I just want to say sar, huge respect from me to you.
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Re: What Really Happened to Stuart Lubbock? - book by Tony Bennett

Post by Verdi on 28.10.16 20:21

@sar wrote:Hi Tony, my heart goes out to you.  Sounds like you have been treated awfully.  I have been in some terrible situations as a result of actions of friends, family and business associates.  Some of which I don't think I'll ever get over.  Sometimes I think there is little or nothing that can provide comfort.  Just "soldiering on" doesn't seem good enough - unless you signed up for the army??  For a number of years I have been rebuilding my life, much of it from scratch.  It has been a painful process but things are very slowly / cautiously improving.  I take comfort from things that usually don't cost much, like going for a walk, speaking to people, stroking a dog or a cat, helping people if I can, maybe going to an art gallery or watching a film.  (This forum has been a great source of interaction and stimulation) I have significantly pegged back my expectations of life and broadly speaking, this has lead to a much happier and less stressful frightening life.  I sincerely hope you continue your work and contributions as they are greatly needed and I'm sure appreciated by many.
All the world’s a stage,
And all the men and women merely players;
They have their exits and their entrances;
And one man in his time plays many parts,
His acts being seven ages. At first the infant,
Mewling and puking in the nurse’s arms;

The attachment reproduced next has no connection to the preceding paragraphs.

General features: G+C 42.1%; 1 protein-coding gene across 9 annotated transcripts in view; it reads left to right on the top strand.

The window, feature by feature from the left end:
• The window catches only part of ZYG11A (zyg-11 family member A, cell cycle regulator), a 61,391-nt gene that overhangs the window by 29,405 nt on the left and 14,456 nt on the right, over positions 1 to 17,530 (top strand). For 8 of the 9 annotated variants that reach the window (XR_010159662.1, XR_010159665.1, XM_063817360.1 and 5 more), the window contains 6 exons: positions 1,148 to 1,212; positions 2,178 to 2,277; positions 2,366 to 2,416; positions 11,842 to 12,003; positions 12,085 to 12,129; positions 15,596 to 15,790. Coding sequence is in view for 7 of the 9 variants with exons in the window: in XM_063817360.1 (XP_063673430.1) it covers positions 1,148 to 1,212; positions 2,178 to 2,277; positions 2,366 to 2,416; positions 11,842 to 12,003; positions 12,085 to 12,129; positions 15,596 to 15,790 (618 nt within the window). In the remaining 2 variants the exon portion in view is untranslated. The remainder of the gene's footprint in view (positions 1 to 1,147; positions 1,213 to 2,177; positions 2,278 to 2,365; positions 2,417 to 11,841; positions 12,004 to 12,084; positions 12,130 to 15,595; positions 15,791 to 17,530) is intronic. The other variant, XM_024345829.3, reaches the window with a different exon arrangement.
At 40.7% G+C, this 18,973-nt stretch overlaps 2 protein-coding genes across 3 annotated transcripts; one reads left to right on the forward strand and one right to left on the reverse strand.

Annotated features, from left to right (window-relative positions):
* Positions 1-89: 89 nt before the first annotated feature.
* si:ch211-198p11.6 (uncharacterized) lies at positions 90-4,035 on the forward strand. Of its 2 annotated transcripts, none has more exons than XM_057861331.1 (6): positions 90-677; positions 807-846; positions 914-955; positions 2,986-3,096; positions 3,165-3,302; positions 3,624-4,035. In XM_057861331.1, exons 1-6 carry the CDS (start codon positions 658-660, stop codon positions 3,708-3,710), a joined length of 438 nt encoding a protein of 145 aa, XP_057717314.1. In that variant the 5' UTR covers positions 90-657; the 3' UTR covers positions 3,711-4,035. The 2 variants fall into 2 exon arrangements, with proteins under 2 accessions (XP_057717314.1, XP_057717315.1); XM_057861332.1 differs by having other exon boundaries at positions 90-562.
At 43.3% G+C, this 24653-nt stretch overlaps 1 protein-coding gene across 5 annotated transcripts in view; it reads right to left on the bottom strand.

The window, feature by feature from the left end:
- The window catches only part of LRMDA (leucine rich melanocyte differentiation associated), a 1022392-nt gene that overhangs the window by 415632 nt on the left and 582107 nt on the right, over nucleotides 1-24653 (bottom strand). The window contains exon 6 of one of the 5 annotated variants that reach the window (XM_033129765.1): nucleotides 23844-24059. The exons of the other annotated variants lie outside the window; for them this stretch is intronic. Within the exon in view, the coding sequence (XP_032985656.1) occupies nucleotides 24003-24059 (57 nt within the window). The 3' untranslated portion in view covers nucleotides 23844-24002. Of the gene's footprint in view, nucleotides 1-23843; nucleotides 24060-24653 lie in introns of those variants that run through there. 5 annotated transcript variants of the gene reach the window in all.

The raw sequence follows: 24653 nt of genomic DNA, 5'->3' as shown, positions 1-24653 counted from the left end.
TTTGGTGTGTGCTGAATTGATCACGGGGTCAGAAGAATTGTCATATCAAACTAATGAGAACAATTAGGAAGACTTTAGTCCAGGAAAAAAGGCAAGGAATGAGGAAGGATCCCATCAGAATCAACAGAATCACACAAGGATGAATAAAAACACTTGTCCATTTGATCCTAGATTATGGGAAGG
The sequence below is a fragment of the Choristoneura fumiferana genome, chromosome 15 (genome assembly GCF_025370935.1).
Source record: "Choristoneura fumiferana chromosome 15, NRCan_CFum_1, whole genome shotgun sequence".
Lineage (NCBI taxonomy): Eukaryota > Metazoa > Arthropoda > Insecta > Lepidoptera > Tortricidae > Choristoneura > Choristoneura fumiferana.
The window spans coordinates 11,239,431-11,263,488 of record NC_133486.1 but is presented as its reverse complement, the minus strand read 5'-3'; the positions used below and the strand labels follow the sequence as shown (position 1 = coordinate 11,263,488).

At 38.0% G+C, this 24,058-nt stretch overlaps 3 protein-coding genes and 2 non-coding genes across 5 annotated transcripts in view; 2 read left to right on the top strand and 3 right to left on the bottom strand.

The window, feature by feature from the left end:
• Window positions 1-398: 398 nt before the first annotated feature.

And then the whining school-boy, with his satchel
And shining morning face, creeping like snail
Unwillingly to school. And then the lover,
Sighing like furnace, with a woeful ballad
Made to his mistress’ eyebrow. Then a soldier,
Full of strange oaths, and bearded like the pard,
Jealous in honour, sudden and quick in quarrel,
Seeking the bubble reputation
Even in the cannon’s mouth. And then the justice,
In fair round belly with good capon lin’d,
With eyes severe and beard of formal cut,
Full of wise saws and modern instances;
And so he plays his part. The sixth age shifts
Into the lean and slipper’d pantaloon,
With spectacles on nose and pouch on side;
His youthful hose, well sav’d, a world too wide
For his shrunk shank; and his big manly voice,
Turning again toward childish treble, pipes
And whistles in his sound. Last scene of all,
That ends this strange eventful history,
Is second childishness and mere oblivion;
Sans teeth, sans eyes, sans taste, sans everything.

'As You Like It'  William Shakespeare

roses

____________________
The secret of life is honesty and fair dealing. If you can fake that, you've got it made" - Groucho Marx
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Re: What Really Happened to Stuart Lubbock? - book by Tony Bennett

Post by Verdi on 28.10.16 20:40

@Get'emGonçalo wrote:

In his book on the killing of Stuart Lubbock, Tony presents very strong evidence that Stuart Lubbock was never in Barrymore's swimming pool, but was subjected to a vicious rape which killed him, following which the perpetrators rapidly concocted a false accident scenario. The book includes the medical evidence from three top pathologists who were certain that Stuart died from multiple injuries, asphyxiation and a heart attack, not drowning.


This brings me back to 'Autopsy - The Last Hours Of...' television production presented by Dr Richard Shepherd and Dr James Payne-James.